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Effects of sugar on the sol-gel transition in gellan gum aqueous solutions

  • E. Miyoshi
  • K. NishinariEmail author
Conference paper
Part of the Progress in Colloid and Polymer Science book series (PROGCOLLOID, volume 114)

Abstract

The effects of glucose, fructose, sucrose and trehalose on the sol-gel transition in gellan gum aqueous solutions have been studied using rheological measurements and differential scanning calorimetry (DSC). Thermal scanning rheological results suggested that a 1 % gellan gum solution without sugar could not form a gel even on cooling to 0 °C; however, on addition of any sugar at a very low concentration, gellan gum solutions could form gels at temperatures lower than the helix-coil transition temperature. In the presence of disaccharide (sucrose or trehalose) or glucose, both transition temperatures of coil—helix, T ch, and sol-gel, T sg in gellan gum solutions shifted to higher temperatures with increasing concentration of added sugar; however, by the addition of fructose, T ch did not change so much. In DSC measurements, in the presence of disaccharide or glucose, the main exothermic and endothermic peaks corresponding to the helix-coil transition gradually shifted to higher temperatures with increasing concentration of added sugar; however, in the presence of any sugar, no exothermic or ndothermic peak was detected in DSC measurements at the sol—gel transition temperature determined as the crossover temperature of G′ and G″, which was essentially different from that for gellan gum alone or in the presence of monovalent cations. Disaccharides could promote both the formation of helices and gelation in gellan gum systems, this promotion being related to the volume of hydration of sugar in gellan gum solutions. In conclusion, sugar indirectly influences the stabilizing of gellan gum gels due to the hydration and structural changes of water surrounding the sugar, and so the stabilities of gellan gum solutions gradually increase with increasing concentration of added sugar. Judging from both rheological and DSC results, only fructose inhibited the formation and aggregation of helices in gellan gum, and so the possibility of direct hydrogen bonding between hydroxyl groups in polymers and in sugars seems to be more plausible, especially by the addition of sufficient fructose.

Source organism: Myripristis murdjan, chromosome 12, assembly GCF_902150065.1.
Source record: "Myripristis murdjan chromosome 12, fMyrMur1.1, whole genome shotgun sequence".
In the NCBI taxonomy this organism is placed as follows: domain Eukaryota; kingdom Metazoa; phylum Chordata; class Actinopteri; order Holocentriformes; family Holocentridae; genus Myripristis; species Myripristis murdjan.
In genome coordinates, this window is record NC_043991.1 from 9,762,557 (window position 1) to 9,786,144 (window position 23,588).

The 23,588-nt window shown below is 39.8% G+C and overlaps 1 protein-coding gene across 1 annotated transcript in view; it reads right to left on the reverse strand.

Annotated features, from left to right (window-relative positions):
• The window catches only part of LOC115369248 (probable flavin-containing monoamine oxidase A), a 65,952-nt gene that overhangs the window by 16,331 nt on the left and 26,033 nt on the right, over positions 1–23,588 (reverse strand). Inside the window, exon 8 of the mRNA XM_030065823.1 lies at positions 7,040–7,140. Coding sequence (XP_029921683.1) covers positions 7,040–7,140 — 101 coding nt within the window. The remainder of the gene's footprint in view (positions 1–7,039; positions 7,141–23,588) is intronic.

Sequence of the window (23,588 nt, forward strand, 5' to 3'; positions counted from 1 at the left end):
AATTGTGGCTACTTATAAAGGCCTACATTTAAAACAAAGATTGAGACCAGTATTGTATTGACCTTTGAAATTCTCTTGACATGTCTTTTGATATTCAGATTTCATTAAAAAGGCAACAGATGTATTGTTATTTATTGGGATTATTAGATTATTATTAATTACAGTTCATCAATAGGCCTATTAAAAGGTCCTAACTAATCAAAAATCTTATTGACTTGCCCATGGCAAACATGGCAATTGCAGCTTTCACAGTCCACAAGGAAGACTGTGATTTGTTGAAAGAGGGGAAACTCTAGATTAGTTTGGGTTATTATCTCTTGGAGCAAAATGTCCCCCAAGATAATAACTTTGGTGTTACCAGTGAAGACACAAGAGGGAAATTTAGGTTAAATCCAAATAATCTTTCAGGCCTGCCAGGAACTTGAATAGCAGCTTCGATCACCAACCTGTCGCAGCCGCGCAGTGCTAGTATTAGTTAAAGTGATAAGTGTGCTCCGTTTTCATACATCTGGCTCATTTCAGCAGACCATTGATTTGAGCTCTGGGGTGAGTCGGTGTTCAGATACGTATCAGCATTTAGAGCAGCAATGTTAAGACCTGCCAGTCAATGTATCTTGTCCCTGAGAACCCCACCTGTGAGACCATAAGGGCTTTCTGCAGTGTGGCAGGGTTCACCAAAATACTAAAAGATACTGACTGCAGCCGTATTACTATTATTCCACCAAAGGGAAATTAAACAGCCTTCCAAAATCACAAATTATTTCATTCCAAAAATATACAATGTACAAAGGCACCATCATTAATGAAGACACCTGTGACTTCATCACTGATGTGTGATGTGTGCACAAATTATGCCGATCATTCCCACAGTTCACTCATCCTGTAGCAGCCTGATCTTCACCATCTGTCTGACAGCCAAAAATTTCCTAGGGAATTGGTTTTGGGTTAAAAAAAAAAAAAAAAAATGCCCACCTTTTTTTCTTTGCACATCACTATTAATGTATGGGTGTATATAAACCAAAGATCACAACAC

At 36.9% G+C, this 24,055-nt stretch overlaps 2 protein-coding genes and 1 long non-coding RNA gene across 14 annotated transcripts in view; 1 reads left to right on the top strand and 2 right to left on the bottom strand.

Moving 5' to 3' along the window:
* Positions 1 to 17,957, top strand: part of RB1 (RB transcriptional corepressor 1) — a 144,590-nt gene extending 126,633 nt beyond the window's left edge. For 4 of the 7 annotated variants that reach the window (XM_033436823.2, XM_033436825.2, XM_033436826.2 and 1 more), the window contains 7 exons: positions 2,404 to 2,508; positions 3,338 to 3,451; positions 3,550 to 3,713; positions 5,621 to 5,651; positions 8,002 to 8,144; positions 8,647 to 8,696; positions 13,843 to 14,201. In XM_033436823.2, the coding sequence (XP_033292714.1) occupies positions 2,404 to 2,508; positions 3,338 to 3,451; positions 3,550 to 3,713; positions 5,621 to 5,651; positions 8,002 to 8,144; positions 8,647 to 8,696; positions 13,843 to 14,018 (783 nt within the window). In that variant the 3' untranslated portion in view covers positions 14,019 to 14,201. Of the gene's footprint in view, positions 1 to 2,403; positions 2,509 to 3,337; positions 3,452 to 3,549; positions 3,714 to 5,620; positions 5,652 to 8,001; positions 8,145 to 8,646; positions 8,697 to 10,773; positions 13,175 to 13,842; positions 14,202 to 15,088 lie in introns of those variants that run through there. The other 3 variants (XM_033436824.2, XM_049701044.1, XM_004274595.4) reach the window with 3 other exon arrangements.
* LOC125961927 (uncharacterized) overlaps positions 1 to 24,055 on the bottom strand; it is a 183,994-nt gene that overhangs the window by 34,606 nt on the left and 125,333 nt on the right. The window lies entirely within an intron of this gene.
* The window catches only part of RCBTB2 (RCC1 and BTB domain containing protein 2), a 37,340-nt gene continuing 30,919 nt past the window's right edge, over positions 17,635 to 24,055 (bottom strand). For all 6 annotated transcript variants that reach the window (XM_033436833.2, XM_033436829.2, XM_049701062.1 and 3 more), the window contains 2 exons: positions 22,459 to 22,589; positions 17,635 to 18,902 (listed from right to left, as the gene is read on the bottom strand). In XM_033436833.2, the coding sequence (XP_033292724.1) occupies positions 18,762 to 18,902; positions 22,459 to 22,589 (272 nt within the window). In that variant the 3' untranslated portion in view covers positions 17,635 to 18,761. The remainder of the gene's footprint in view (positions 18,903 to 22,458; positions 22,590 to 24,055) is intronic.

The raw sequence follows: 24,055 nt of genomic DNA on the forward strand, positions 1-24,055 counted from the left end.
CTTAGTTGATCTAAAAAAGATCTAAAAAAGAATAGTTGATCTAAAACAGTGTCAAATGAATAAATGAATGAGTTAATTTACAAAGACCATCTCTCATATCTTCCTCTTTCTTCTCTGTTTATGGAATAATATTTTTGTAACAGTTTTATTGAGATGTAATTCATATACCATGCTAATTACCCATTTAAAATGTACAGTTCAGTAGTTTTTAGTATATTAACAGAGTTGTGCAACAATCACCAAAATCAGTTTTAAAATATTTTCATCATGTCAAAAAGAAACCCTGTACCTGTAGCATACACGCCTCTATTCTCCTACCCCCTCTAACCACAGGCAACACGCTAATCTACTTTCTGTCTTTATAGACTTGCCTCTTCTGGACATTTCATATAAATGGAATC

Key words

Gellan gum Sol-gel transition Differential scanning calorimetry Sugar Oscillatory measurement 

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Copyright information

© Springer-Verlag 1999

Authors and Affiliations

  1. 1.Division of Development and Environment StudiesOsaka University of Foreign StudiesOsakaJapan
  2. 2.Department of Food and Nutrition Faculty of Human Life ScienceOsaka City UniversityOsakaJapan

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